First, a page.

Delia Locke


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Page 328

1884. Feb. 12. Tuesday. The weather continues very cold. Since the snow, Mrs. Gray's beautiful German ivy vines, which were in full bloom, are black and dead. It looks so pitiful to see them so. I have written home and to Uncle, Ida and Hannah, and received letters from Dr. and Mr. Pascoe, Mr. Cooke and Willie.

Feb. 13. Wednesday. It is a little cloudy today, I have written to Ada, Horace, Ida and Mary and received letters from Howard, Horace, Mary and Mr. Pascoe. They have at last held a church meeting, and the prospects for church work are encouraging. A Lodge of the Knights of Pythia's has been organized there, and Luther is elected Secretary. He is greatly interested in it.

Feb. 14. Thursday. We have had a very stormy day, snow and rain alternating in showers. This morning, Mr. Gray had a telegram from Ben Steacy of Lockeford, that the buggy which he has been building for him, will arrive at Wright's Station today. As Mr. Gray was wondering how he should get the buggy home through the dreadful storm, the roads being in a very muddy condition, who should walk in but Mr. Steacy himself, having come with the buggy, or rather two seated buckboard and another which he has brought for sale. So they have gone together with a team to get them from the Station. A young lady - Mrs. Effie Smith Travis - has come from San Jose to stay awhile for her health. She was married on New Years' day - the only daughter of Smith of the firm of Smith & Ryder - jewellers of San Jose. She is young lady of pleasing manners and appearance and we bid fair to be well acquainted soon. She has a bad cold and cough, and surely this was bad weather for her to travel in. I have written to Ida, Willie and Ada, and received as valentines the most acceptable, letters from Ida, Ada and Hannah. Ida sat up and wrote the postal, but she has excited herself a little too much, as she finds herself quite weak.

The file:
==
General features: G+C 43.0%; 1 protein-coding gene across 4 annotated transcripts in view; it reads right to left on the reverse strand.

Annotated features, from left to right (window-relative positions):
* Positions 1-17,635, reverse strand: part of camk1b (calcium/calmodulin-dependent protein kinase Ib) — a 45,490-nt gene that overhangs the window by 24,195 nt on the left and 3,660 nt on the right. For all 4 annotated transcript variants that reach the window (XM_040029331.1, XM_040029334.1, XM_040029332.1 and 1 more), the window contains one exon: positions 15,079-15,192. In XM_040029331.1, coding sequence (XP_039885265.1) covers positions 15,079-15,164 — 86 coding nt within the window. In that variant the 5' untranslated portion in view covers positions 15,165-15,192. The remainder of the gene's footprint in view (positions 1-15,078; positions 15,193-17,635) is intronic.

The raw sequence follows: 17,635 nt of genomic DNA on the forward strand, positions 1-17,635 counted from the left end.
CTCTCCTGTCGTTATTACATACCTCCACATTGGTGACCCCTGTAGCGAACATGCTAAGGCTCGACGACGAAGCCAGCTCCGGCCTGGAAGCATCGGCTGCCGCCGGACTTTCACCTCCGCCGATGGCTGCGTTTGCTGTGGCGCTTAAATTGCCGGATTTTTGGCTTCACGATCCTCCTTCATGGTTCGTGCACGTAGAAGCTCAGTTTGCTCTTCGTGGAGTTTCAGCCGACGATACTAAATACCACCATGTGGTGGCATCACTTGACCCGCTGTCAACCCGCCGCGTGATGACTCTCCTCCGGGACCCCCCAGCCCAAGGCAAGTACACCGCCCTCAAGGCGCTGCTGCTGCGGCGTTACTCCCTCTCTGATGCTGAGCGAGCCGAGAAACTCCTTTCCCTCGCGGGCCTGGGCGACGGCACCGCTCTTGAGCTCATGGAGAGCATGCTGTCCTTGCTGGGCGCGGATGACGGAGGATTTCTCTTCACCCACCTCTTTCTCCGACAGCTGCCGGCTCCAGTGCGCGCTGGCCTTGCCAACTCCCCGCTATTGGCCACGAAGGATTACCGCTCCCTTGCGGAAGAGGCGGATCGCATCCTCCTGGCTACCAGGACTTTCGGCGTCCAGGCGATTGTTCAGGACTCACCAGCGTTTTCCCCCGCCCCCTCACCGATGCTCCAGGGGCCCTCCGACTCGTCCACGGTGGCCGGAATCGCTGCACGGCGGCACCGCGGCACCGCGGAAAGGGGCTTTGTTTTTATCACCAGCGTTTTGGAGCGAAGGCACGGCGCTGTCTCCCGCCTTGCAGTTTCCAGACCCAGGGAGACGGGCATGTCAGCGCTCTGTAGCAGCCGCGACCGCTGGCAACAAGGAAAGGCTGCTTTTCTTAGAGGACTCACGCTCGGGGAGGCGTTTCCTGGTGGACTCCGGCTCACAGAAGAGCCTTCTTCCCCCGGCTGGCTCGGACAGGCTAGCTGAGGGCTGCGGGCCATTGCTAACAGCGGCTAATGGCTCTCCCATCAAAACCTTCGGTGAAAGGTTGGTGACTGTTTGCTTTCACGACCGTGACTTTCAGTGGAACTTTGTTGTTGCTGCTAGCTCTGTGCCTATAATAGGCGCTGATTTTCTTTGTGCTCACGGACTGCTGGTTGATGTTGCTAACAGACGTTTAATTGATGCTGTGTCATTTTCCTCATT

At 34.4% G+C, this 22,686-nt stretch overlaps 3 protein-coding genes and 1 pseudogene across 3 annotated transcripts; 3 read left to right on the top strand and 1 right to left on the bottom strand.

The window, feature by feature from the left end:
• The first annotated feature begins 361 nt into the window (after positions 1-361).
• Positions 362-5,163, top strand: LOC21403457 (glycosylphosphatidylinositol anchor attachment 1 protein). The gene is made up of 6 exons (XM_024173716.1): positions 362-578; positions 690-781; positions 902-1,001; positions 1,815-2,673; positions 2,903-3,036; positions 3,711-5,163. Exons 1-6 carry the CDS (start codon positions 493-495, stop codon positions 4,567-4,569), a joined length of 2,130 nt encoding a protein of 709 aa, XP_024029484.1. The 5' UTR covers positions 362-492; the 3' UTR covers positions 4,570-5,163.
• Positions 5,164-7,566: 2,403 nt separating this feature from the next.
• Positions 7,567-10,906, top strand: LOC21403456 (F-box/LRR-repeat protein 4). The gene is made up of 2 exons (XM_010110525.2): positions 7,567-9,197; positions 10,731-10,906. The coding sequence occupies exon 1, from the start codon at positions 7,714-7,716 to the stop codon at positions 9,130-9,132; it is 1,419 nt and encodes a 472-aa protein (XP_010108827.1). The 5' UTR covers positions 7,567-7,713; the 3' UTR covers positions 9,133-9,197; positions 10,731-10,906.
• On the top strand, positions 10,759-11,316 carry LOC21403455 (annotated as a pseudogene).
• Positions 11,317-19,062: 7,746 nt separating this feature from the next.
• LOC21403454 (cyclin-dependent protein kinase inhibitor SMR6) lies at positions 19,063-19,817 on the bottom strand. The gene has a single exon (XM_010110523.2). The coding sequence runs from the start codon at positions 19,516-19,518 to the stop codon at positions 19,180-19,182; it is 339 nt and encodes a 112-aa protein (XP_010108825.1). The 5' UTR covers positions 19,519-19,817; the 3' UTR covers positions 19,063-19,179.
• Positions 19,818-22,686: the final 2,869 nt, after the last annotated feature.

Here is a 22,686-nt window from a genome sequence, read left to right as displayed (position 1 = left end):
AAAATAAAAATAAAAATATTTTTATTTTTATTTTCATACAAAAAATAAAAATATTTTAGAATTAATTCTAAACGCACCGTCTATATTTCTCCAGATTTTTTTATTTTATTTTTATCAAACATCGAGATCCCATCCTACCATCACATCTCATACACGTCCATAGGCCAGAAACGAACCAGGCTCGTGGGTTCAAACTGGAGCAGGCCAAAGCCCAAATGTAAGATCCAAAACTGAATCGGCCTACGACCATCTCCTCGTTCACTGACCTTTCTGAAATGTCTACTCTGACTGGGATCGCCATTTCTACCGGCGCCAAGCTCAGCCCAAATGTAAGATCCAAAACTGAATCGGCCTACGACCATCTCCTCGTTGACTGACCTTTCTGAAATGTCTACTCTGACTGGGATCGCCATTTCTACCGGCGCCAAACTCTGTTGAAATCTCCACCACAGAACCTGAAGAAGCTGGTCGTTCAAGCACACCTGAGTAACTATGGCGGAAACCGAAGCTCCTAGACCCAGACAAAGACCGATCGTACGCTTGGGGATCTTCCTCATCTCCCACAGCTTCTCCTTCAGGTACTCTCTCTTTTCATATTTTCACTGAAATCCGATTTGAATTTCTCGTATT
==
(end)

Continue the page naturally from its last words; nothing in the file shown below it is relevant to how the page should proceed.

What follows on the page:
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1884. Feb. 15. It has been very rainy all day. I wrote a postal home. Mr. Gray and Mr. Stacey brought up the new buckboard and another which Mr. S. has brought up to sell. He has been here in the house the remainder of the day, it being so rainy he could not get out. They brought the mail, and I had letters from Ida, Ada Uncle and Dr. There are also new arrivals of boarders. Mrs. Reynolds and her two daughters, Hattie and Lou. So we have quite a house full of boarders this rainy weather.

Feb. 16. Saturday. Another very rainy day. Mr. Stacey left with out getting an opportunity to sell the other buckboard an account of the heavy storm. This afternoon we got a fearful fright. The fog was so thick we couldn't see even as far as Judge Miller's, but we heard the cry of "fire, fire", and Mrs. Gray rushed off in that direction leaving Mrs. Travis and I to uncertainties. We could hear the roaring and crackling of the flames and thought it must be Judge Miller's fine house because it sounded so near, but we couldn't see a thing in that direction, and it was so aggravating! We could only walk the piazza and groan and wait Mrs. Rankin came running down to know what was the matter, but we could not tell her, and she could not leave her husband long enough to go and see. Soon however Mrs. Gray came back and told us it was only an old building used as a corn house, burned to the ground with all its contents. Two wood croppers made their home there, but both being absent, all their clothes and bedding were also burned. It is not known how the fire originated, but all were so thankful it was no worse. I wrote to Ada, Ida, Howard and Dr. and received letters from Hannah, Ida and Dr.

Feb. 17. Sabbath. Last night was one of the most stormy nights I ever lived through. The wind blew so fearfully that a part of the roof of the piazza was broken up, and the

Date Original

January 1880

Dates Covered


Circa Date

circa 1880-1884


Original dimensions: 22 x 34 cm.

Resource Identifier



Holt-Atherton Special Collections, University of the Pacific Library

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Delia Locke, diaries, women, diarist, California, Locke-Hammond Family Papers, Lockeford, CA, Dean Jewett Locke, rural life, rural California, 19th Century, church, temperance organizations, Mokelumne River Ladies' Sewing Circle, temperature recordings, journal